The FCC’s Controversial Internet Changes Are in the Fast Lane for Approval

The Citizen's Guide to the Future
May 15 2014 2:30 PM

FCC Votes in Favor of Controversial Internet Fast Lane

Demonstrators protest FCC net neutrality reforms.

Photo by Alex Wong/Getty Images

On Thursday, the FCC voted in favor of Chairman Tom Wheeler's proposed net neutrality reforms, which include authorizing the Internet "fast lane." Under the plan, Internet service providers may be allowed to charge websites for privileging their content and providing it to consumers at faster speeds.

Lily Hay Newman Lily Hay Newman

Lily Hay Newman is lead blogger for Future Tense.

The FCC committee approved the proposal in a 3-2 vote. Though it is a big step forward (or backward, depending on your perspective), the decision is not final—it will now be opened to 120 days of public comment. The FCC is working to get revised rules on the books by the end of the year, though.


In defending the plan against critics, Wheeler noted that the system wouldn't allow "commercially unreasonable" practices, like delivering content to consumers at slower speeds than the baseline they are paying for from their ISP. Wheeler told the New York Times recently, “The focus of this proposal is on maintaining a broadly available, fast and robust Internet. ... Our goal is rules that will encourage broadband providers to continually upgrade service to all.”

Many mistrust the proposal, though, including some large tech companies and protesters who were demonstrating both outside the meeting and inside. Four protesters were removed by security in the course of the proceedings.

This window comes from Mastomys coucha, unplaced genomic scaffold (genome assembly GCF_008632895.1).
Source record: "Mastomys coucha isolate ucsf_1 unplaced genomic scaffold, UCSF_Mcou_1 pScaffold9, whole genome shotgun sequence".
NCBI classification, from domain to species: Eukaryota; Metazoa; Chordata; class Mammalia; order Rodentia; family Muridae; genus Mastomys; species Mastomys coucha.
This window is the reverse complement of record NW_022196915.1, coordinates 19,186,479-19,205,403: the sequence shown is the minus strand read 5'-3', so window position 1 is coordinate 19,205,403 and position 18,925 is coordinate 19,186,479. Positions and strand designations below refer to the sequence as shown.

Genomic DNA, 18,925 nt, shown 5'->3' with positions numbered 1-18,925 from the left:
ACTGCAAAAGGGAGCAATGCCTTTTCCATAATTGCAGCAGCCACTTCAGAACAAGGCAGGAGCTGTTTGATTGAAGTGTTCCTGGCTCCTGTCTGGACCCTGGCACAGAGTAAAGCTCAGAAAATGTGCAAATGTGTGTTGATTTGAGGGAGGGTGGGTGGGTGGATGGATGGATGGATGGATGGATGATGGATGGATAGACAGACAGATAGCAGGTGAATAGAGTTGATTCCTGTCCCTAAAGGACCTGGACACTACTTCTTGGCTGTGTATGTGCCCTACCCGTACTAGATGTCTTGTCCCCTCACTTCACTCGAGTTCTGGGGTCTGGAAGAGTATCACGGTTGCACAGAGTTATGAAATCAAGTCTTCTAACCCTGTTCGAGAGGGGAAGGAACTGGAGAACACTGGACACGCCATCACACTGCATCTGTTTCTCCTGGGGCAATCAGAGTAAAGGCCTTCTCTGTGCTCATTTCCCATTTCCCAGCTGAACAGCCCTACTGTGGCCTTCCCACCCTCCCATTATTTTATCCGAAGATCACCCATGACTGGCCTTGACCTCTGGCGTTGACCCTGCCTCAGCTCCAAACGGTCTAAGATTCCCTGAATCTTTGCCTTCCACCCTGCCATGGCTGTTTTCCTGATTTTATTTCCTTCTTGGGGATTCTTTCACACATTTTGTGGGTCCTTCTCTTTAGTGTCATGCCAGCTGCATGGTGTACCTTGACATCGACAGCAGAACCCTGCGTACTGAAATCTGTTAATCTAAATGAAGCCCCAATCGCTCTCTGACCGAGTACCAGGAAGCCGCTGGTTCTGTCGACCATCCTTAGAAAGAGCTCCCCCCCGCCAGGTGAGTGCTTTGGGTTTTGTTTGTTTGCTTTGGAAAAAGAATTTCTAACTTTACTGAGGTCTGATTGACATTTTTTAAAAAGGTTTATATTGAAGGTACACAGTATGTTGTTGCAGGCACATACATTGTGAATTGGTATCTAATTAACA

Even Democrats who voted in favor of opening the rules to public comment had concerns. "I believe the process that got us to rulemaking today was flawed," commissioner Jessica Rosenworcel told the Washington Post. "I would have preferred a delay."

The Times notes that the two Republicans who voted against the plan oppose it on the grounds that the FCC is overstepping its authority by making rules that Congress should instead decide on.

Though the open comment period leaves time for reconsideration, it seems like it will take significant force for protesters to halt the initiative's momentum. One movement gathering steam: getting people acquainted with the slow lane.

Future Tense is a partnership of SlateNew America, and Arizona State University.

Lily Hay Newman is lead blogger for Future Tense.


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